'He kept on shooting, shooting, shooting:' 2 dead, 12 injured in Tenn. grocery store shooting
A gunman attacked a Collierville Kroger, killing one person and injuring a dozen more; he was found dead from an apparent self-inflicted gunshot wound
By Jonathan Mattise and Mark Humphrey
COLLIERVILLE, Tenn. — A gunman attacked a grocery store in an upscale Tennessee suburb on Thursday afternoon, killing one person and wounding 12 others before he was found dead of an apparent self-inflicted gunshot wound at the store, authorities said.
Collierville Police Chief Dale Lane said the shooting broke out at a Kroger grocery in Collierville, a suburban community 30 miles (50 kilometers) east of Memphis. He said the gunman shot 13 others and himself, and that 12 of the victims were taken to hospitals, some with very serious injuries.
Kroger worker Brignetta Dickerson told WREG-TV she was working a cash register when she heard what at first she thought were balloons popping.
"And, here he comes right behind us and started shooting," Dickerson said. "And, he kept on shooting, shooting, shooting. He shot one of my co-workers in the head and shot one of my customers in the stomach."
Lane said police received a call about 1:30 p.m. about the shooting and arrived almost immediately, finding multiple people with gunshot wounds upon entering the building.
He said a police SWAT team and other officers went aisle to aisle plucking panicked people from hiding and taking them out safely. He said the shooter, whom he described as male, was found dead of an apparent self-inflicted gunshot.
"We found people hiding in freezers, in locked offices. They were doing what they had been trained to do: run, hide, fight," the chief said.
The identities of the shooter and the victims were not immediately released. Lane declined to reveal more about the suspect at a news briefing Thursday evening, citing the ongoing investigation and search warrants that will be carried out.
"We're going to carry this thing as far as we can to see and make sure that there's no else involved," Lane said, adding that there was "no credible evidence" that there was a second shooter.
The chief also said that, "As far as we know there wasn't any other incident that led up to this."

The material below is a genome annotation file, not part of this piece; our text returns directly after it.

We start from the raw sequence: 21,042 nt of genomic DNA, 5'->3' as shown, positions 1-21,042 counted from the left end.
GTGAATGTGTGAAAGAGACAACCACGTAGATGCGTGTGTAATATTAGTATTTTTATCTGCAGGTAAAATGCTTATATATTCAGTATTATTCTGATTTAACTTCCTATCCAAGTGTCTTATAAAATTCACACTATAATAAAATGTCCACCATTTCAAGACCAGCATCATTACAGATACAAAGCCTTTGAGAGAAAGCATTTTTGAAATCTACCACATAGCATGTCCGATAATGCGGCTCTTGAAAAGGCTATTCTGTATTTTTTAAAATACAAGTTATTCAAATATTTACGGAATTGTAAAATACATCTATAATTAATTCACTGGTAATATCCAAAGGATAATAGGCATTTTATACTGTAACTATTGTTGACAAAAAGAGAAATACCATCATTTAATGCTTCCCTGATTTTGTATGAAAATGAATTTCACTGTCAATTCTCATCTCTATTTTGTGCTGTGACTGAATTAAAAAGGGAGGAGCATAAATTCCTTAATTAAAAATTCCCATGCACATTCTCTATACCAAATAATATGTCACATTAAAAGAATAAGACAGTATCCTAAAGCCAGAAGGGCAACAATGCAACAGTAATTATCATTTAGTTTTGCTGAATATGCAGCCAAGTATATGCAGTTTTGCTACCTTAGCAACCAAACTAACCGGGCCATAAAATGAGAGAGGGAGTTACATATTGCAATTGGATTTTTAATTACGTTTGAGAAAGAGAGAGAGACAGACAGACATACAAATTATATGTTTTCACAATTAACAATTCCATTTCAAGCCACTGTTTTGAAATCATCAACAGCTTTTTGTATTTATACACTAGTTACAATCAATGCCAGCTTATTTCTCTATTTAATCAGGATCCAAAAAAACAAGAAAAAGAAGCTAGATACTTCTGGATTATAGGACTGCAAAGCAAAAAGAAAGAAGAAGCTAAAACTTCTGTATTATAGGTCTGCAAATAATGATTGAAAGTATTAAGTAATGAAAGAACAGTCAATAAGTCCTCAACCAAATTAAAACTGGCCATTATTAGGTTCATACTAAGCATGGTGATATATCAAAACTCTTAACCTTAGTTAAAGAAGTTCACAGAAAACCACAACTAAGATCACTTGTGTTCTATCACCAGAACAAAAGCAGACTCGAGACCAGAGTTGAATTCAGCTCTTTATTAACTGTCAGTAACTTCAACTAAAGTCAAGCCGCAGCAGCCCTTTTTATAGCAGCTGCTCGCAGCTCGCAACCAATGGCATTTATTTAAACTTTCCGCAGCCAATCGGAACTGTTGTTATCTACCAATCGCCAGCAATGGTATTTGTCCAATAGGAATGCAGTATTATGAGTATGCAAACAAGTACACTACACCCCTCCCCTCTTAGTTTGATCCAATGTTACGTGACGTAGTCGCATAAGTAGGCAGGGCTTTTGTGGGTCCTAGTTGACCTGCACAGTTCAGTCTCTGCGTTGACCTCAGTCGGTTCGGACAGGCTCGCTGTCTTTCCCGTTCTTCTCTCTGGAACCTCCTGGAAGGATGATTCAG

Dickerson, the employee, said her co-worker, who is in his 20s, was shot in the head and asked for his mother to be notified.
"I left her a voicemail that he was alert and talking," Dickerson said, unable to immediately reach her.
Another employee, Glenda McDonald, described the chaotic scene to WHBQ-TV.
"I was walking back towards the floral department and I heard a gunshot," she said. "It sounded like it was coming from the deli. And I ran out the front door and they had already shot the front door."
Jason Lusk, 39, had just left a tool store beside Kroger when he heard some women screaming in the parking lot about a shooter. He didn't see the gunman, but heard 10 to 15 rounds in rapid succession at the grocery store.
"It sounded like they were directly over my head," he said, adding he could feel the concussion of every shot and knew the weapon was powerful. Even at a distance of some 40 yards, he said, he worried that he and others around him were in grave danger.
"As the firing started, I dove in front of my vehicle onto the ground to provide the most cover for myself and instructed the people around me panicking, trying to get into the cars, not to get in their cars, but to actually hide," he said.
Then police arrived within minutes and "they swarmed that place," Lusk said. He added that he used his phone to record at least two of the gunman's final shots, and then a final gunshot on his last recording of the SWAT team on the scene.
At a new briefing afterward, the police chief Lane called it a sad day for his department.
"I've been involved in this for 34 years and I've never seen anything like it," he said.
The suspect's vehicle was in the store's parking lot and remained part of the investigation, the chief said, adding investigators were trying to determine how events unfolded.
"Let's get through the investigation," Lane said. "Remember, we're two hours away from the most horrific event that's occurred in Collierville history."
Collierville is a growing suburb of more than 51,000 people with a median household income of about $114,000, according to U.S. census figures. Set in a rural and historic area, the town square has largely become known for its boutiques and bed and breakfasts.
Earlier this year, Tennessee became the latest state to allow most adults 21 and older to carry handguns without first clearing a state-level background check and training. The measure was signed into law by Republican Gov. Bill Lee over objections from some law enforcement groups and gun control advocates concerned the measure would possibly lead to more gun violence.
The Kroger Co., based in Cincinnati, Ohio, issued a statement that it was "deeply saddened" by the shooting and was cooperating with law enforcement. The company in 2019 asked its customers not to openly carry guns while visiting its stores.
A Kroger spokesperson said the Collierville store will be closed until further notice.
Lights were still on in the store after nightfall, chrysanthemums set out front. The parking lot, entirely roped off with police tape, was still full of cars, with a heavy police presence. Neighboring businesses, including a fast food restaurant and an auto parts store, were closed.
Mattise reported from Nashville. Associated Press writer Carrie Antfinger in Milwaukee, Wisconsin, and News Researcher Jennifer Farrar in New York contributed to this report.